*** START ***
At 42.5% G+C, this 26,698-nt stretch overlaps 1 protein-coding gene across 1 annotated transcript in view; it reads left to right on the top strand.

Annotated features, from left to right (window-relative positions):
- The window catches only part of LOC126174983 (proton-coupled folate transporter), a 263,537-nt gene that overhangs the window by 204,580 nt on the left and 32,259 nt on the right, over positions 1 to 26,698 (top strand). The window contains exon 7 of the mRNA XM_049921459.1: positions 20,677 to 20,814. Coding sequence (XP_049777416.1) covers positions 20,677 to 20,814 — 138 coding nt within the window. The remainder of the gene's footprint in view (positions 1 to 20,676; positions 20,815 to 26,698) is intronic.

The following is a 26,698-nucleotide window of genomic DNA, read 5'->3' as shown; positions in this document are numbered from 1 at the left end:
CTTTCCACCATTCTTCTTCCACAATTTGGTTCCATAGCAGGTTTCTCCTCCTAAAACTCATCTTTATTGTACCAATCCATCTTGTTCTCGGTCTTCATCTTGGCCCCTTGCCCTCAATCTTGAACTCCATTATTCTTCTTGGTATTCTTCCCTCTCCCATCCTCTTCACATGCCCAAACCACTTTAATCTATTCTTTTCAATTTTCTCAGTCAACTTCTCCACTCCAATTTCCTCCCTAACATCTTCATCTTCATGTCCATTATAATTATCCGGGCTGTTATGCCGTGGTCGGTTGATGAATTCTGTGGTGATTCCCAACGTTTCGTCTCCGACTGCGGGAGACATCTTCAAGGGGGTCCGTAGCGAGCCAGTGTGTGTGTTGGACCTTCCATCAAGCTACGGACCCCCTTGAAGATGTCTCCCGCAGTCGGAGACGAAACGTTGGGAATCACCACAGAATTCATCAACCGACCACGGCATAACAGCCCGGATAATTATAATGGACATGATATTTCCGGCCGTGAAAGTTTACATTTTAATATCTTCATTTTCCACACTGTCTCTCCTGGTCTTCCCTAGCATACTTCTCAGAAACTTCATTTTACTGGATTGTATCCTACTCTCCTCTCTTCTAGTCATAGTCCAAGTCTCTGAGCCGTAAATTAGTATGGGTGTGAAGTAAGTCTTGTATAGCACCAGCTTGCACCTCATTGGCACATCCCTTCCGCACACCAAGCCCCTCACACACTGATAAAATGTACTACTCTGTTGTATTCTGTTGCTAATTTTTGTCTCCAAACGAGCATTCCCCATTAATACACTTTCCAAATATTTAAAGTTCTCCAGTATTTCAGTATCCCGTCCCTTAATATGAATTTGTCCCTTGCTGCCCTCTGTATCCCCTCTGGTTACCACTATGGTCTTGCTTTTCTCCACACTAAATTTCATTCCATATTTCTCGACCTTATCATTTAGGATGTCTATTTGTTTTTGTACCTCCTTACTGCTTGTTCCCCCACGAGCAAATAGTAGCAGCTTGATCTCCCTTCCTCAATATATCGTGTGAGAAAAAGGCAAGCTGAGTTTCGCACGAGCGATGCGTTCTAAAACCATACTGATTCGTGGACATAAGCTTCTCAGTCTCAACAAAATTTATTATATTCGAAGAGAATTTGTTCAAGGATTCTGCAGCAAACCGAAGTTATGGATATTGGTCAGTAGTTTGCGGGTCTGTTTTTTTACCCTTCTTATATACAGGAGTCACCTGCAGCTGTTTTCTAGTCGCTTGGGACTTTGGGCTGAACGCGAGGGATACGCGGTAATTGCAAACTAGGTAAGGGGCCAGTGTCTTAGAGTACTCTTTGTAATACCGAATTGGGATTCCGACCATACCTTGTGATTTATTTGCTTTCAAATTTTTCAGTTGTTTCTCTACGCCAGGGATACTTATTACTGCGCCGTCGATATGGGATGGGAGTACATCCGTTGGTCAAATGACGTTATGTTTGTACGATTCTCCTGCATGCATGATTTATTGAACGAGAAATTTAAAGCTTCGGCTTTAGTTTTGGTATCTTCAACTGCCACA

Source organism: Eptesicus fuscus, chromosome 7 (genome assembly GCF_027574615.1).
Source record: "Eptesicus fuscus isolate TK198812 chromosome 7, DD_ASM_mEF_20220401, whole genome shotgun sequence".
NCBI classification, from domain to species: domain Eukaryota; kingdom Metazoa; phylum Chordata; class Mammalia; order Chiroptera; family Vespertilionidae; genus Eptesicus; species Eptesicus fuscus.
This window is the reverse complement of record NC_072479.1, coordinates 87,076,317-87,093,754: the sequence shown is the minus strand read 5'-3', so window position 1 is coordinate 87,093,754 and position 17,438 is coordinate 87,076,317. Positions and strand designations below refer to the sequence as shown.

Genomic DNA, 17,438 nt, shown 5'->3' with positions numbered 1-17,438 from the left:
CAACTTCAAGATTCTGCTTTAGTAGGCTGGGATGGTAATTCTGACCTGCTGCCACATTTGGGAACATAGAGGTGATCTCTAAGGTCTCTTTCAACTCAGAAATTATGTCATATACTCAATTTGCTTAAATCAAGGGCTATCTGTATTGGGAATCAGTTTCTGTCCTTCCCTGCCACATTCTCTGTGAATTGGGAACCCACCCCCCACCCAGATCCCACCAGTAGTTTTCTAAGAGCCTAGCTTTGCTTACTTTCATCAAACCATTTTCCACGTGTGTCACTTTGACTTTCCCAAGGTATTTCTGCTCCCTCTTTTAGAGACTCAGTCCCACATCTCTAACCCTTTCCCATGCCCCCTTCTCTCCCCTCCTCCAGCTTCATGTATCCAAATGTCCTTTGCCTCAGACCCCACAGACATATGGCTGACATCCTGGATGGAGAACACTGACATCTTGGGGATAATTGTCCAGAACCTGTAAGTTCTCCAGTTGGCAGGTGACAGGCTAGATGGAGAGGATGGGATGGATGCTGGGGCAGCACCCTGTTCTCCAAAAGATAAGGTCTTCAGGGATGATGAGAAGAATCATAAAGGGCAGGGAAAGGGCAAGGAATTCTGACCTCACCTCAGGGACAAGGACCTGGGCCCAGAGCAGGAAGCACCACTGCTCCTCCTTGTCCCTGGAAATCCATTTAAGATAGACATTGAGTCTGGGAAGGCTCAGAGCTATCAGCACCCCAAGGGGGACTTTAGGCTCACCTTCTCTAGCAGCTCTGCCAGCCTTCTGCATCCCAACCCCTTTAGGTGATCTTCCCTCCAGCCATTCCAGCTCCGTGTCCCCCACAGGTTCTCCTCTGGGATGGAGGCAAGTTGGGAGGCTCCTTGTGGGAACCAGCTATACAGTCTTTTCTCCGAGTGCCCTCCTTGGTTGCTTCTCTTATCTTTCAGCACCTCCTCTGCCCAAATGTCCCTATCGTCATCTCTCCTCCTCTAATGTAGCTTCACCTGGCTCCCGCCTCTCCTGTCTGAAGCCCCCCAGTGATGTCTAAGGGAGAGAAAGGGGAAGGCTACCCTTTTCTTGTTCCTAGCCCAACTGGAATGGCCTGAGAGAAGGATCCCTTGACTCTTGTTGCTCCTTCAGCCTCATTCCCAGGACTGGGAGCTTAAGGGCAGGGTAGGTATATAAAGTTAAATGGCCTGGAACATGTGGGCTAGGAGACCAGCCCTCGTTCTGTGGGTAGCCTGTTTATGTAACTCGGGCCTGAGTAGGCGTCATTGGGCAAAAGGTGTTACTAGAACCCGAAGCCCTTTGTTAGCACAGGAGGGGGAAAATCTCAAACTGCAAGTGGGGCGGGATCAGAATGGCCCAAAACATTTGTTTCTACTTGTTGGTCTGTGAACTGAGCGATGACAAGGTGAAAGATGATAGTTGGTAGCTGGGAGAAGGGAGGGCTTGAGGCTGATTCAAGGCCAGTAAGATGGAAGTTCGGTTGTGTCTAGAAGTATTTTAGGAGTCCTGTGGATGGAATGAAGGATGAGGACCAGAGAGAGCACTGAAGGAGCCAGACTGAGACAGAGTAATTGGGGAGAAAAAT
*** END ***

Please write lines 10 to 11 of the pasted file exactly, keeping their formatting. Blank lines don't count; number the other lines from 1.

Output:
Genomic DNA, 17,438 nt, shown 5'->3' with positions numbered 1-17,438 from the left:
CAACTTCAAGATTCTGCTTTAGTAGGCTGGGATGGTAATTCTGACCTGCTGCCACATTTGGGAACATAGAGGTGATCTCTAAGGTCTCTTTCAACTCAGAAATTATGTCATATACTCAATTTGCTTAAATCAAGGGCTATCTGTATTGGGAATCAGTTTCTGTCCTTCCCTGCCACATTCTCTGTGAATTGGGAACCCACCCCCCACCCAGATCCCACCAGTAGTTTTCTAAGAGCCTAGCTTTGCTTACTTTCATCAAACCATTTTCCACGTGTGTCACTTTGACTTTCCCAAGGTATTTCTGCTCCCTCTTTTAGAGACTCAGTCCCACATCTCTAACCCTTTCCCATGCCCCCTTCTCTCCCCTCCTCCAGCTTCATGTATCCAAATGTCCTTTGCCTCAGACCCCACAGACATATGGCTGACATCCTGGATGGAGAACACTGACATCTTGGGGATAATTGTCCAGAACCTGTAAGTTCTCCAGTTGGCAGGTGACAGGCTAGATGGAGAGGATGGGATGGATGCTGGGGCAGCACCCTGTTCTCCAAAAGATAAGGTCTTCAGGGATGATGAGAAGAATCATAAAGGGCAGGGAAAGGGCAAGGAATTCTGACCTCACCTCAGGGACAAGGACCTGGGCCCAGAGCAGGAAGCACCACTGCTCCTCCTTGTCCCTGGAAATCCATTTAAGATAGACATTGAGTCTGGGAAGGCTCAGAGCTATCAGCACCCCAAGGGGGACTTTAGGCTCACCTTCTCTAGCAGCTCTGCCAGCCTTCTGCATCCCAACCCCTTTAGGTGATCTTCCCTCCAGCCATTCCAGCTCCGTGTCCCCCACAGGTTCTCCTCTGGGATGGAGGCAAGTTGGGAGGCTCCTTGTGGGAACCAGCTATACAGTCTTTTCTCCGAGTGCCCTCCTTGGTTGCTTCTCTTATCTTTCAGCACCTCCTCTGCCCAAATGTCCCTATCGTCATCTCTCCTCCTCTAATGTAGCTTCACCTGGCTCCCGCCTCTCCTGTCTGAAGCCCCCCAGTGATGTCTAAGGGAGAGAAAGGGGAAGGCTACCCTTTTCTTGTTCCTAGCCCAACTGGAATGGCCTGAGAGAAGGATCCCTTGACTCTTGTTGCTCCTTCAGCCTCATTCCCAGGACTGGGAGCTTAAGGGCAGGGTAGGTATATAAAGTTAAATGGCCTGGAACATGTGGGCTAGGAGACCAGCCCTCGTTCTGTGGGTAGCCTGTTTATGTAACTCGGGCCTGAGTAGGCGTCATTGGGCAAAAGGTGTTACTAGAACCCGAAGCCCTTTGTTAGCACAGGAGGGGGAAAATCTCAAACTGCAAGTGGGGCGGGATCAGAATGGCCCAAAACATTTGTTTCTACTTGTTGGTCTGTGAACTGAGCGATGACAAGGTGAAAGATGATAGTTGGTAGCTGGGAGAAGGGAGGGCTTGAGGCTGATTCAAGGCCAGTAAGATGGAAGTTCGGTTGTGTCTAGAAGTATTTTAGGAGTCCTGTGGATGGAATGAAGGATGAGGACCAGAGAGAGCACTGAAGGAGCCAGACTGAGACAGAGTAATTGGGGAGAAAAAT